More than 150 student drug
policy activists made the arduous trek to wintry New Hampshire this week
as Students for Sensible Drug Policy (http://www.ssdp.org)
combined its annual convention with some presidential politicking.
With the New Hampshire primary, the first in the nation, barely two weeks
away, the fast-growing nationwide student group is taking full advantage
of proximity to the candidates to press home its issues.
Foremost among them is the
repeal of the Higher Education Act's anti-drug provision. Enacted
in 1998 at the behest of arch-drug warrior Rep. Mark Souder (R-IN), the
provision bars students with drug convictions, no matter how minor, from
receiving federal financial assistance to attend college for varying periods
The SSDP national convention
coincides with the national College Convention 2004 (http://www.nec.edu/cc2k4/),
an agglomeration of student activists of various stripes who have also
seen the political wisdom of going where the candidates are. And
the candidates are appearing at the convention. While the College
Convention has drawn hundreds, SSDP is by far the largest single contingent,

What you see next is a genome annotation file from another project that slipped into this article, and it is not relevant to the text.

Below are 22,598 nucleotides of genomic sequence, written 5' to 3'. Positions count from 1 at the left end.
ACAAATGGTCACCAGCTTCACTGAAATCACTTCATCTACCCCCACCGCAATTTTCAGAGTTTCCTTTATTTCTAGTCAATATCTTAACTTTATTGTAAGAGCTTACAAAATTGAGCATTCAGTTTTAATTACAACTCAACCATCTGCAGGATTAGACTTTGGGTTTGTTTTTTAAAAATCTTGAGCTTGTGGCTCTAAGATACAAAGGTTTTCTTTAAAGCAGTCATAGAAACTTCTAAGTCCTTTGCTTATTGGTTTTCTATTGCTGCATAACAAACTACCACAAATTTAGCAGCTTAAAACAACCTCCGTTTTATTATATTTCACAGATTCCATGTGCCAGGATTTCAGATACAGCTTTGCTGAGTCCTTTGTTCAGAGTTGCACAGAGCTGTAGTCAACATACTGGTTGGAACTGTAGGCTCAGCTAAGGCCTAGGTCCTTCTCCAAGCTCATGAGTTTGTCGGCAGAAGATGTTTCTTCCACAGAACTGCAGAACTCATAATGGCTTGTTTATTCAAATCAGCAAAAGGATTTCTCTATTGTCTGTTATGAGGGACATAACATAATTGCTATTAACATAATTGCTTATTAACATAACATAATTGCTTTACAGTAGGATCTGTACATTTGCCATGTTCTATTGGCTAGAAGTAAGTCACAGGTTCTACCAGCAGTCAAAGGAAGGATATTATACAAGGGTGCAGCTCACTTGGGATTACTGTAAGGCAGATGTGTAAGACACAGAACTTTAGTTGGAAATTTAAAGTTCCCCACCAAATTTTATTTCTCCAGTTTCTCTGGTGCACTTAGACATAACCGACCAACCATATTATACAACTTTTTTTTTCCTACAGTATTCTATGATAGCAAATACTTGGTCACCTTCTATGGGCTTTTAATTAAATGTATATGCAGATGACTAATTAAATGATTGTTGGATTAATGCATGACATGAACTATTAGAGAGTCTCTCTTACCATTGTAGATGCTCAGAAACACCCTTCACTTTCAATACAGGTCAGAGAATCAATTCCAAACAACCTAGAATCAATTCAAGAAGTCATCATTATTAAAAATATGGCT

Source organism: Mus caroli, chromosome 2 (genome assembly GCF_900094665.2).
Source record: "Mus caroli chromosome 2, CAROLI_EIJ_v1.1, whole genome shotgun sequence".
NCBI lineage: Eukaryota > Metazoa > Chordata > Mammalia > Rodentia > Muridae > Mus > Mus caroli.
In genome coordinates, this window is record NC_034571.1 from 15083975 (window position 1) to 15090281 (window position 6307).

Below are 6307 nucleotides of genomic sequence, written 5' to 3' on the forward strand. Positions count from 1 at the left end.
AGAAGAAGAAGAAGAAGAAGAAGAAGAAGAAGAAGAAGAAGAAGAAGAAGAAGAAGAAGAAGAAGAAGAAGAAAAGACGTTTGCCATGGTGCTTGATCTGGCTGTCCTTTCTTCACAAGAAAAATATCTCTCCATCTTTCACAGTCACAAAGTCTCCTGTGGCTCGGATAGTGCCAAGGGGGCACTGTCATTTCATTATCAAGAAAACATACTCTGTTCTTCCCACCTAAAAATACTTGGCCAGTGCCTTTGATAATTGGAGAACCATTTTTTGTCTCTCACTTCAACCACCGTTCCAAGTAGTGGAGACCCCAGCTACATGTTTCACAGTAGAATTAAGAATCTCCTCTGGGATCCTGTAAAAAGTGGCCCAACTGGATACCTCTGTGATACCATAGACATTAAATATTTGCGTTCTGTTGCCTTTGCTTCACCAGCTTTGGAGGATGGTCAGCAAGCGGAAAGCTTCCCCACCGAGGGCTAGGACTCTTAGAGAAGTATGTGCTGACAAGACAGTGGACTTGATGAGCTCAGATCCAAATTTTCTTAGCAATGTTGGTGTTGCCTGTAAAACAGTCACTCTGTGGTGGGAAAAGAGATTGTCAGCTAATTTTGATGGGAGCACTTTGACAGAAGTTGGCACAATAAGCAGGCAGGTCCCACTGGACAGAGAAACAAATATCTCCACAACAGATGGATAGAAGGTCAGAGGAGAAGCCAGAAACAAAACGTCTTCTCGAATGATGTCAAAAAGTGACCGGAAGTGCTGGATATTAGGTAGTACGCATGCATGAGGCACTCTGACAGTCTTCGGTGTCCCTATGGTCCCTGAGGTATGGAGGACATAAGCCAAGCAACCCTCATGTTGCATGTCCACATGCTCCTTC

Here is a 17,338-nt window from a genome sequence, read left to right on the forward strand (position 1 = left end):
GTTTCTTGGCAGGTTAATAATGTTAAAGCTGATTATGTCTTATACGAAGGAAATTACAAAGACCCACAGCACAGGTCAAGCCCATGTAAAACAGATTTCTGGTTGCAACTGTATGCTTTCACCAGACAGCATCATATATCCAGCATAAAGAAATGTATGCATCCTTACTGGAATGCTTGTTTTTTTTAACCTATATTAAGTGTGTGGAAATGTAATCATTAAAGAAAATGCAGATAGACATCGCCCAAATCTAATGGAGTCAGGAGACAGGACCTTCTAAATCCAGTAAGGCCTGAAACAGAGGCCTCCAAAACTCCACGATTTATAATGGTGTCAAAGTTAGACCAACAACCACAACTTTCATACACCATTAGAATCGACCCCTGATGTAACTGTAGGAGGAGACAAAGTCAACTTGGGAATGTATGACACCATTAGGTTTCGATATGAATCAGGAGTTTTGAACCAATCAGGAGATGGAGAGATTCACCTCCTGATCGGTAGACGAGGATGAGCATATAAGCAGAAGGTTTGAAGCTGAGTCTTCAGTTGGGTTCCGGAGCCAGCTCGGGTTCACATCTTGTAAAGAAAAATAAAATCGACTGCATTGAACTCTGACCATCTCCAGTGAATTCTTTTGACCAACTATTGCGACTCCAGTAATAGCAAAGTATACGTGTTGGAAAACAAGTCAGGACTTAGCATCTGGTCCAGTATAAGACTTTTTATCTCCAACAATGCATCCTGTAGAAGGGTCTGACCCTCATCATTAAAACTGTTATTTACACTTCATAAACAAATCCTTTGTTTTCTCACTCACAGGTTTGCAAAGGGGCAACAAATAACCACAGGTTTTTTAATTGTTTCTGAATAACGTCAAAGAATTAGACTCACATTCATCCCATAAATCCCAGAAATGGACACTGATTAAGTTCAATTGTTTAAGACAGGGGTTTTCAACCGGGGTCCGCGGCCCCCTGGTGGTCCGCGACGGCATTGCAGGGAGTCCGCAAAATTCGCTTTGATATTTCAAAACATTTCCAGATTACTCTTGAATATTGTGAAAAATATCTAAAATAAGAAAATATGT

said SSDP legislative director Ross Wilson.
"SSDP has a huge presence
here," said Wilson, who reported by phone from Manchester on Thursday's
busy schedule of meeting and asking questions of the candidates.
"The candidates probably talked more about drug policy than not because
we were here," he said, adding that the drug policy reform bloc was also
bolstered by the presence of Law Enforcement Against Prohibition (http://www.leap.cc),
whose Jack Cole had a featured speaking slot on the College Convention's
own schedule, by Vote Hemp (http://www.votehemp.com),
Granite Staters for Medical Marijuana (http://www.granitestaters.com)
and other organizations.
What follows below is Wilson's
account of Thursday's candidate encounters:
Question and answer sessions
with former Vermont Gov. Howard Dean, retired general Wesley Clark, Missouri
Congressman Richard Gephardt and North Carolina Sen. John Edwards are set
for Friday, Wilson said.
Ohio Congressman Dennis Kucinich:
"We asked him about the drug war, and he expressed his opposition to it
and how it has been waged and said we had to reexamine the way we dealt
with drugs. He also said he favored marijuana decriminalization.
He also showed up at the last minute at a dinner we had; he popped in and